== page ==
One year later when the company was in London, he asked if I'd take class. He offered me a job again. I didn't know why he wanted me to join. He said, "You're a tall guy, a hard worker." It wasn't because of my amazing ability; it was because of my attitude. He liked that I had a good body and feet, and he could work with that (so he told me later, anyway).
Photo by Andrej Uspenski, via
How was the transition to Russia?
There was a lot to take in when I first arrived. It was the middle of winter; I'd never been anywhere so cold in my life. I didn't speak a word of Russian. It was like stepping onto a foreign planet. It excited me that no one from the UK had gone into Russian ballet, so it felt like I was a sort of Arctic explorer. I'd wanted to do something different and I was doing nothing of significance in London, so even if I were to fail, I'd have had the experience.
Have any experiences at the Mariinsky changed you as a dancer?
I was starting from scratch, really. Initially Yuri was my coach. Three weeks into my first season I danced my first solo in Raymonda and a few weeks later my first principal role, the Poet in Chopiniana. It was a huge leap, and I'm surprised I landed on both feet, both literally and figuratively! I was about 23 or 24 years old, and that's jolly late to become a soloist.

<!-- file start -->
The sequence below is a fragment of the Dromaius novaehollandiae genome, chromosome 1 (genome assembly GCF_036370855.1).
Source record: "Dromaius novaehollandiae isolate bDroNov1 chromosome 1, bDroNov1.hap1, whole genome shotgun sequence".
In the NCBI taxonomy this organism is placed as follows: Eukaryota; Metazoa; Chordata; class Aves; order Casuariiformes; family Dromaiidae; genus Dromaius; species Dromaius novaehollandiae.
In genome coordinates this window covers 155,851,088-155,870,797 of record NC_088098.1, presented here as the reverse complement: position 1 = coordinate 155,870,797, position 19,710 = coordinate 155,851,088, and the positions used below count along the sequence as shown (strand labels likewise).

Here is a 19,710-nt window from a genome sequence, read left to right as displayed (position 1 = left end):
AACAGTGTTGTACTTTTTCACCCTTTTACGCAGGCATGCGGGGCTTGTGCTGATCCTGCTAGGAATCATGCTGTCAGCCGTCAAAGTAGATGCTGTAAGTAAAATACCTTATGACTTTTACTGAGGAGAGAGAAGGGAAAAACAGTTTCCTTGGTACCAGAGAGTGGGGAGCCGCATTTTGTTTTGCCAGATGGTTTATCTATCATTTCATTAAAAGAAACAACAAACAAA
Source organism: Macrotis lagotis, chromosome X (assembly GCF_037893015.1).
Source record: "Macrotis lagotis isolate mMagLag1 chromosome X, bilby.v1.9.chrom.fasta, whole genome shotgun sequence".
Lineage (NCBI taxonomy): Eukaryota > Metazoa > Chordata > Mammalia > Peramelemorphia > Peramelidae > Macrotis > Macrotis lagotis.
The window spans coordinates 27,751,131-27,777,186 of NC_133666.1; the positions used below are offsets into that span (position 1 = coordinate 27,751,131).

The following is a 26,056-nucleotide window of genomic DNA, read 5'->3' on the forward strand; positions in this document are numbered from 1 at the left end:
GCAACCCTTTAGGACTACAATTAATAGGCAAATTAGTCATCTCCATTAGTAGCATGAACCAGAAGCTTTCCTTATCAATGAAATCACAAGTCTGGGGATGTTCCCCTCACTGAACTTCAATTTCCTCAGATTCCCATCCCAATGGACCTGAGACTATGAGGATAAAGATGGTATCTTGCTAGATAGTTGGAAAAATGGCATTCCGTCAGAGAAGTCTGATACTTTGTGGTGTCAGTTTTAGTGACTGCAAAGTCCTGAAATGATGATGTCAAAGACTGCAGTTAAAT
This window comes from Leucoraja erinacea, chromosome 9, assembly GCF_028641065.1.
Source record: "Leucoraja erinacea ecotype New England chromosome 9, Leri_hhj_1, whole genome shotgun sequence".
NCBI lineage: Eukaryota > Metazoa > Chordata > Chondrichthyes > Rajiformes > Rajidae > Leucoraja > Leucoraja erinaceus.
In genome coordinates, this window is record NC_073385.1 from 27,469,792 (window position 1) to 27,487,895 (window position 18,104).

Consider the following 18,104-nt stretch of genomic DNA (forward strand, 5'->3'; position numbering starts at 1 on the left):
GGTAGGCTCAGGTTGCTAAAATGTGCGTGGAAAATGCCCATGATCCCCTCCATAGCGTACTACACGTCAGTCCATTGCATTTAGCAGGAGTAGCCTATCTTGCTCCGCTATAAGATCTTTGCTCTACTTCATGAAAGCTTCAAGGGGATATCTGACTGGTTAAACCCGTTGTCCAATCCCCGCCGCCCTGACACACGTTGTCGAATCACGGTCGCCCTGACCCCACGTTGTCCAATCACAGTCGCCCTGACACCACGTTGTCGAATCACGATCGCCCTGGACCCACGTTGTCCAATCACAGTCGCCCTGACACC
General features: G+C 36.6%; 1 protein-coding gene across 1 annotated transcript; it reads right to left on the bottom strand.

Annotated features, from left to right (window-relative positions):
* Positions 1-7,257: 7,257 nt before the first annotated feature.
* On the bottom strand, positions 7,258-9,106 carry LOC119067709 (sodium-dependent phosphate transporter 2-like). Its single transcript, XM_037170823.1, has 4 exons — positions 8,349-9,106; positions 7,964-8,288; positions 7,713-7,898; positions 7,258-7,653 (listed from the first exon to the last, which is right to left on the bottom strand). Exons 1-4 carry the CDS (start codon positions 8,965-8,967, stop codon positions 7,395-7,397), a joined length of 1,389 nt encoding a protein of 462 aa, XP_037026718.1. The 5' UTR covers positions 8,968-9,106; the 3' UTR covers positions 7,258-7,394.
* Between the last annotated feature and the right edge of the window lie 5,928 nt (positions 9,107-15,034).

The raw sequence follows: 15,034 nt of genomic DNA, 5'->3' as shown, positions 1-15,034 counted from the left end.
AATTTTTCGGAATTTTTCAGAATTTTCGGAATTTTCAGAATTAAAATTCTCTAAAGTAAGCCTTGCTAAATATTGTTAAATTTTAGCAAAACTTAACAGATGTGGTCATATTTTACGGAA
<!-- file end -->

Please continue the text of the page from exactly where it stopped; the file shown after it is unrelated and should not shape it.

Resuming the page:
And you were promoted while on tour in London.
To return to the stage I left because I didn't get to do anything, and to be promoted while there, it was wonderful. I think Yuri did it on purpose because it was significant for me and for him: It's where we first met. It made sense to give me the promotion back at home with my parents in the audience. It makes me smile. My last role on that stage was as a mother pig wearing a fat suit in The Tales of Beatrix Potter and I'd come back as Siegfried in Swan Lake.
You're the first British principal ever at the Mariinsky. How does that feel?
I was the first British dancer to join the company at all. I hope it will inspire other dancers to consider Russia as an option. If you want to do ballet, where else better than Russia? Right now, the more we can use the arts to help soothe the tense political situation and strengthen ties between our countries, the better.
Does this promotion change your daily life?
Not at all. The biggest change was becoming a second soloist, because I stopped doing corps work. But the titles of first/second soloist and principal are just ranks within the structure whereby they pay you.
Do you see yourself in Russia long-term?